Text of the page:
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Questions and Answers

E. P.—Seconds, thirds, sixths, and sevenths are distinguished by the terms Major and Minor, “greater” and “less,” because the intervals of that value that occur in the scale are not of the same value, as regards the number of semitones they contain. For example: The Second from C to D is greater than the one from E to F; the Third from C to D greater than the one from D to F; the Sixth from D to B greater than the one from E to C. The language of scholars when the terms of music were fixed was Latin; hence the terms Major (meaning greater) and Minor (less) were applied to intervals that occur between members of the same scale which varied in the number of tones or semitones contained. All octaves that occur are alike, all fifths and fourths that were accepted by the composers and theorists who first determined musical science were alike; hence the use of the term Perfect. Seconds, thirds, sixths, and sevenths occurring between members of the same scale are not identical in point of contents; hence the use of Major and Minor.

L. V.—1. Macdowell’s “Scottish Tone Picture” has a peculiar rhythmic combination, as you suggest, namely: The time signature in the part to which you refer is 6/8 - The right hand has six sixteenths to play to one count; the left-hand passage for the same beat consists of four eighth notes, marked 4. This is exactly similar in idea to the more common group of two eighth notes in  6/8 time, the group marked 2. The grouping as used by Mr. Macdowell means that the four eighth notes are to be played in the time of one beat, or in the same time as the six sixteenths in the right hand. It is not possible to indicate the exact moment when each note is to be played. The first notes of the upper and lower groups are played simultaneously; the following diagram may aid as to the other notes:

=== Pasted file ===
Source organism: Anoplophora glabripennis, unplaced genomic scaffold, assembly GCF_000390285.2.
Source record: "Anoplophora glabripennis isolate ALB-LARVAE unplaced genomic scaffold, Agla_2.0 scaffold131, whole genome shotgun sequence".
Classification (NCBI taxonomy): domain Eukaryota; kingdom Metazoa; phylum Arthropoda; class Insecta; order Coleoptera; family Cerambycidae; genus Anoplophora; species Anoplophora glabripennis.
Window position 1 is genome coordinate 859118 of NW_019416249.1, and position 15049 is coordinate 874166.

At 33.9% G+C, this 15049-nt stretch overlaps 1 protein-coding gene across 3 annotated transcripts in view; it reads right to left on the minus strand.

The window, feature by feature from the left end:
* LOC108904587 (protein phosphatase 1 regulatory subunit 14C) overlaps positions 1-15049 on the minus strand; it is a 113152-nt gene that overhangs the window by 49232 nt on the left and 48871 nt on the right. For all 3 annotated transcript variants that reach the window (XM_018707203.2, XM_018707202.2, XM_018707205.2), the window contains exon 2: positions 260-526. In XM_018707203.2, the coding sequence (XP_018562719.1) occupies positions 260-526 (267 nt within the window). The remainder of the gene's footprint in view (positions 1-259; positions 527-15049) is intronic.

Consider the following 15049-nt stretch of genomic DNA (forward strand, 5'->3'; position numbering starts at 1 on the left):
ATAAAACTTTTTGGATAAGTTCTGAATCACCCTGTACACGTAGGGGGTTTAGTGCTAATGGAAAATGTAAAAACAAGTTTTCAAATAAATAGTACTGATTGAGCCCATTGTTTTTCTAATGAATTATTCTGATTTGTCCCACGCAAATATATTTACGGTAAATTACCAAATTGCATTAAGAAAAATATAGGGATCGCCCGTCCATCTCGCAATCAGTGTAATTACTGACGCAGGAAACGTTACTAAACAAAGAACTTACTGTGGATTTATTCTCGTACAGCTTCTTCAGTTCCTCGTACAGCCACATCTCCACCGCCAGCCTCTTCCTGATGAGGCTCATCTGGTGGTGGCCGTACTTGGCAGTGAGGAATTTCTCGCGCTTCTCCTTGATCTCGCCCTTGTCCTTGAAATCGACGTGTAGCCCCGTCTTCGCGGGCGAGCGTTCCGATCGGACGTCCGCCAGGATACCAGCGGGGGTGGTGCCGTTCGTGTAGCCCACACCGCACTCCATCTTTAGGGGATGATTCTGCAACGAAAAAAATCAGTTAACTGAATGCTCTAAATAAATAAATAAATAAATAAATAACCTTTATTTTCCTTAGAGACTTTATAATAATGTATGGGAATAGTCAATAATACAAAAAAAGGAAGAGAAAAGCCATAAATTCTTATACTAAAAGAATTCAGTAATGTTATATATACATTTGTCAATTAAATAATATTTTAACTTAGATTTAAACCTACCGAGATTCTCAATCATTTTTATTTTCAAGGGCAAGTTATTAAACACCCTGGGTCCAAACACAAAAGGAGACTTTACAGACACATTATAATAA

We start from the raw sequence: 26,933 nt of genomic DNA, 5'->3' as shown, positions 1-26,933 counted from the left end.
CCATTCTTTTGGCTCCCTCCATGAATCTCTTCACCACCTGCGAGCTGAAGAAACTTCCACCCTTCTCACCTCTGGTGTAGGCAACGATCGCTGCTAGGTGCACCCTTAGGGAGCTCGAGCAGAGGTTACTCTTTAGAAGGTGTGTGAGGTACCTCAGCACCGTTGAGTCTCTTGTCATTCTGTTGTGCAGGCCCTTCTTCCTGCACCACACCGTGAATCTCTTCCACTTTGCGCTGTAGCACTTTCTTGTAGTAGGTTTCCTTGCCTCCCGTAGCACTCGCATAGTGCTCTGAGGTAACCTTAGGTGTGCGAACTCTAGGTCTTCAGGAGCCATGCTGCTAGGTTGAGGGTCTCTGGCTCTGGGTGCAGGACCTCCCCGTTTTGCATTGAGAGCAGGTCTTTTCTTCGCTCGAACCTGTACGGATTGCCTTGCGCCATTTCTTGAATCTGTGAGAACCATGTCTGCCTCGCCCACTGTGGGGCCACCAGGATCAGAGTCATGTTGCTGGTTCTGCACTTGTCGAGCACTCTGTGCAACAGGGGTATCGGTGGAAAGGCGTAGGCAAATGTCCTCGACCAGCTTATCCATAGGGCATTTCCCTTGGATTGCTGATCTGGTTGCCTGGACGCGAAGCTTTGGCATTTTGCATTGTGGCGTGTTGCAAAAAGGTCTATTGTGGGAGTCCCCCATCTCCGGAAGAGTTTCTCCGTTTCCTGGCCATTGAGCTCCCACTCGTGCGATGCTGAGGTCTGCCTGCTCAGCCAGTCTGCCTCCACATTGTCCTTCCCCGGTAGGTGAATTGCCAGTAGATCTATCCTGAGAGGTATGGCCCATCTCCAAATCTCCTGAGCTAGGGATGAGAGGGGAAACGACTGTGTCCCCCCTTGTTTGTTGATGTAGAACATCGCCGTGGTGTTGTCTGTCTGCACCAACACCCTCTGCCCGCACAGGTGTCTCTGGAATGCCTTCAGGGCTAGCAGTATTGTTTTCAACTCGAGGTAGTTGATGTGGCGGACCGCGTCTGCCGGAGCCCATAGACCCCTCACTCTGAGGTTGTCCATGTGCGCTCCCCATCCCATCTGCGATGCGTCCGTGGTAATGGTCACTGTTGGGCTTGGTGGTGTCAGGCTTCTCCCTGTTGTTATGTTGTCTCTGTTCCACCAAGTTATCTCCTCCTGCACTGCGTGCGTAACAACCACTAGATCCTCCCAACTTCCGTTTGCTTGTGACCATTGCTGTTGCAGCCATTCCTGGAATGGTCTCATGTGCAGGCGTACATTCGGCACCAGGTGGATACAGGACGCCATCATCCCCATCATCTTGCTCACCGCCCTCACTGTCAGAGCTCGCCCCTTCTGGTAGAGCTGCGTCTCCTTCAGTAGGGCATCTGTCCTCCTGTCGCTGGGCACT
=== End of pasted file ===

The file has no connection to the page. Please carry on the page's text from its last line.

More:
qa-chart.jpg2. In order to tell the key of a piece or a passage in the minor mode, find the tonic chord. If the piece begins in the minor mode usually the first chord in the first full measure is the tonic chord. Another aid is to see if the tonic chord you feel corresponds with a chord on the sixth degree of the major scale indicated by the signature. Thus: Signature, one sharp, G major; sixth degree is E; the chord E, G, B, is the tonic chord. If the piece is in minor the final chord must be the tonic; the bass note of that chord is the keynote. If you have not studied harmony, begin at once. You cannot get short cuts from others who have studied theory. You will be able to help yourself if you will study the subject. The question you ask is but one of a hundred that are answered in any good text-book.

S. S.—The question of learning to sing from notes at sight is not properly a subject for The Etude Study Club, and it is not likely that we shall take it up. At any rate it is not in the lessons planned for the present year. If you wish to get up a class write to the publisher of The Etude for a list of suitable text-books.

K. R.—1. Use Mathews’ “Standard Graded Course” for the piano with your pupils who have finished their first instruction book. This course comes in ten grades. If you will tell us what instruction book you use, we will advise you which grade to commence with. For your little pupils we suggest “First Steps in Pianoforte Playing,” which gives a fine selection of exercises and melodious pieces. The publisher of The Etude will make up a selection of easy studies from which you can select those you wish to use. Write to him for information as to the plan of sending music on selection.

2. Get Tapper’s “First Studies in Music Biography” and Fillmore’s “History of Music.”

 

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